"You can have copies, but you may not be able to report anything from them," was the next obstacle. "Consult a lawyer."
So, as well as needing the patience of Job, anyone wanting public records needs access to legal advice. As it turned out, our legal advice was that we could indeed publish stories based on the records.
Still, it isn't supposed to be like this!
Another invaluable tool in a reporter's kit is access to the names of company shareholders. Until March 29, 2004, those names were considered public records. But the business corporations act effectively prevented ordinary citizens from having unrestricted access to the names. In particular, reporters could no longer write stories using information from those records.
Then, almost exactly two years later, last March, the government introduced amendments to the act that included restoring the unrestricted right of access.
Sometimes obstacles pop up for a while, linger, and then go away.
Your rights, or copyright?
Recently a new wrinkle has arrived for reporters hoping to make use of public records.
Earlier this year, using freedom-of-information requests, I obtained copies of the travel expenses of the senior ministers in the Campbell government.
Apart from a few minor deletions, the records were more or less intact.
But at the end of each set of records, came an ominous attachment.
"NOTICE OF COPYRIGHT," it read in bold capitals.
"These records are protected by copyright under the federal copyright act. Reproduction of these records or any portion of them is prohibited except as authorized by the copyright act."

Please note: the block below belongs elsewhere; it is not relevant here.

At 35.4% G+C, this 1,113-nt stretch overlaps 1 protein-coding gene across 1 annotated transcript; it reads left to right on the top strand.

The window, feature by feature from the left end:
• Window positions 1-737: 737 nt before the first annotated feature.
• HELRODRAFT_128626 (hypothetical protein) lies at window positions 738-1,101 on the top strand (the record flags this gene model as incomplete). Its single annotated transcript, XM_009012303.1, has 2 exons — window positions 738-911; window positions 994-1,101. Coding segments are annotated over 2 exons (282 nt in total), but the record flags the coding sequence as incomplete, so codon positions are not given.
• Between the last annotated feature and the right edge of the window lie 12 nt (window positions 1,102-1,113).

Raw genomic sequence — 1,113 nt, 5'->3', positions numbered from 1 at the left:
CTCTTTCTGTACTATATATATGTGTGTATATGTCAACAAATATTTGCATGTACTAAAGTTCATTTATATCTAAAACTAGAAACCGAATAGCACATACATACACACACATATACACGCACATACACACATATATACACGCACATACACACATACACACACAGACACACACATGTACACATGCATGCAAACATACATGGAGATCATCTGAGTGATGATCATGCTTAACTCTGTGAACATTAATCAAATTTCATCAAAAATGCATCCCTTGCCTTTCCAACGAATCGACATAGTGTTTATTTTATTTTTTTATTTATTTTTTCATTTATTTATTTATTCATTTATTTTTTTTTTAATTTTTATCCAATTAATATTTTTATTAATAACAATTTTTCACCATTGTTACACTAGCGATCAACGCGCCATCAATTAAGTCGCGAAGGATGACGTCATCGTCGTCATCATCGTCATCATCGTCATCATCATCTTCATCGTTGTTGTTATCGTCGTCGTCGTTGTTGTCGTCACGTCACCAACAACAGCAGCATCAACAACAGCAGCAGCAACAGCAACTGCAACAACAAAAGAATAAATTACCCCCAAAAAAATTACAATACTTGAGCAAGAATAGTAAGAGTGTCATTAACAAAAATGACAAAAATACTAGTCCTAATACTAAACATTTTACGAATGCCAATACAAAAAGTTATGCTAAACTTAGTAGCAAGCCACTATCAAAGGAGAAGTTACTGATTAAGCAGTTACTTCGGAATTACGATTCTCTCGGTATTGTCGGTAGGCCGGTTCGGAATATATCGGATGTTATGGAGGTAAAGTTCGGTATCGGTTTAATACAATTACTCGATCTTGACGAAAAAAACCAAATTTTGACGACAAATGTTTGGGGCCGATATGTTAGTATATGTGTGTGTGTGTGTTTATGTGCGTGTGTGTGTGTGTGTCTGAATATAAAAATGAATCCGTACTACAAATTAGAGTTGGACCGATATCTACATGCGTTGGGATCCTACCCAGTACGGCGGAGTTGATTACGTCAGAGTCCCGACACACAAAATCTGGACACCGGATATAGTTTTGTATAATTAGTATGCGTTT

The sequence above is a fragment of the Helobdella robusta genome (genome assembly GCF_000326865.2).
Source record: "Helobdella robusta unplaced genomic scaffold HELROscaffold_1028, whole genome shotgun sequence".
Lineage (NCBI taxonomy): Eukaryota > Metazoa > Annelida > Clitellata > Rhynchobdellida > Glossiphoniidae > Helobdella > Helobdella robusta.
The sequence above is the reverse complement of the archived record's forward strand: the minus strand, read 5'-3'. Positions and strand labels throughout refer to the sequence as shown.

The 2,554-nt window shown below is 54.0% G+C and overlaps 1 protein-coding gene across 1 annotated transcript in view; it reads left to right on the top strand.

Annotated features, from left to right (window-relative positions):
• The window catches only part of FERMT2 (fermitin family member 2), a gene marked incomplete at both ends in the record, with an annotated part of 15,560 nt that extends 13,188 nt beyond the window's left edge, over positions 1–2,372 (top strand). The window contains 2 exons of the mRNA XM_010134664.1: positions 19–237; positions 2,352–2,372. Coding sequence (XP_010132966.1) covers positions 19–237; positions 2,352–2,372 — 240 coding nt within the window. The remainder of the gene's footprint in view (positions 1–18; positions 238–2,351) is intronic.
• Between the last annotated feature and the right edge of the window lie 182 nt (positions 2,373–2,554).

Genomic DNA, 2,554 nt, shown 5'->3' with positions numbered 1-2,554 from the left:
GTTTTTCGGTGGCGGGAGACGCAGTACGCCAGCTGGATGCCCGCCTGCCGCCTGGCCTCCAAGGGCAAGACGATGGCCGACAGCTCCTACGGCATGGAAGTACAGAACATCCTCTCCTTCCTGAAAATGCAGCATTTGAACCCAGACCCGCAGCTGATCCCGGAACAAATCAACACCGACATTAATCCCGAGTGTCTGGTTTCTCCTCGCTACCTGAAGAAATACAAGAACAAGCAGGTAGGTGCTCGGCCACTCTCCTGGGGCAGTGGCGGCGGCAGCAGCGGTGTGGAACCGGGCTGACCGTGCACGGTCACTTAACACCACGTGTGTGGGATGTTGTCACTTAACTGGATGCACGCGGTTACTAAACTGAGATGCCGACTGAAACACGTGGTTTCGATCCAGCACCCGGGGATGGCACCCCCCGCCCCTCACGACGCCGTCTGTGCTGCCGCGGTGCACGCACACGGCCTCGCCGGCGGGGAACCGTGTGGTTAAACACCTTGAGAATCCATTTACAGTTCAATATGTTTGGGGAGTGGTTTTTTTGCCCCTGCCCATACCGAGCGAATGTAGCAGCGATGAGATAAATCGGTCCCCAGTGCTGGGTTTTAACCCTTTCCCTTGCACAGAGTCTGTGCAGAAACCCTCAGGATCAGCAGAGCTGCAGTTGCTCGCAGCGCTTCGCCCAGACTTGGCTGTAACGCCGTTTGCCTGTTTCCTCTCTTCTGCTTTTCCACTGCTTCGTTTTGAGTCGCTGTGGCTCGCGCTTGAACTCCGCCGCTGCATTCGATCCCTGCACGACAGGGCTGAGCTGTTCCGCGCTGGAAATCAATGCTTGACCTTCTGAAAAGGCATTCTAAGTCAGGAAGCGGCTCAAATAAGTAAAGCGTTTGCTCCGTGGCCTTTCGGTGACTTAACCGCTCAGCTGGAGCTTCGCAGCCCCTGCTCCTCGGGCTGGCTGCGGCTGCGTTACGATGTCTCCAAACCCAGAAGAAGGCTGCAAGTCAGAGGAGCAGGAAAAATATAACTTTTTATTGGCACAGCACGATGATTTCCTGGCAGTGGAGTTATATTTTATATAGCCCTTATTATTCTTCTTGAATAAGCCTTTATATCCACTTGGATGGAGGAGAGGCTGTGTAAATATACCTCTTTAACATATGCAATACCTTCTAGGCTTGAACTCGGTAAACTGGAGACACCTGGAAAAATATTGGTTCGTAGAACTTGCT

More than a dozen requests I've filed with the provincial government have drawn responses that included the copyright notice, though others have not.
So. You file an information access request, wait the better part of three months for a response, only to receive the documents -- with a copyright notice.
Apparently even blank government forms are protected by copyright. One provincial official told me that meant that I could use excerpts from records obtained under FOI, but could not reproduce a whole document.
Somehow, that doesn't quite gibe with the freedom-of-information legislation's promise of giving the public a right of access.
That fact didn't pass unnoticed by B.C. information and privacy commissioner David Loukidelis, who wrote to labour and citizen services minister Mike de Jong, the minister responsible for FOI, to point out his concern.
The copyright notice has also infuriated a number of activists.
As it turns out, the copyright act includes an exception for reporters, under the "fair dealing" provision. As long as the source and the author -- if given in the source -- are cited, fair dealing for news reporting does not infringe copyright.
But the chilling effect of the copyright notices, along with the other obstacles, makes one wonder if the provincial government has quietly changed the purpose of the FOI legislation to one of discouraging public access to government records.
More amendments to B.C.'s freedom of information law are still in the wings, perhaps to be introduced in the fall session of the legislature.
I can't wait to see what new obstacles will be thrown up by the Liberal government, some of whose members, while in opposition, promised to make all public records available without restriction, for the asking.
Russ Francis is a veteran Victoria reporter and researcher.
Related Tyee stories: Francis examined the B.C. Liberal government's record on transparency and accountability in a three-part series. Stanley Tromp dissected information shielding laws proposed (and then dropped) in the last session of the legislature. Ann Rees revealed how B.C. officials track and strategize about people seeking information from the government.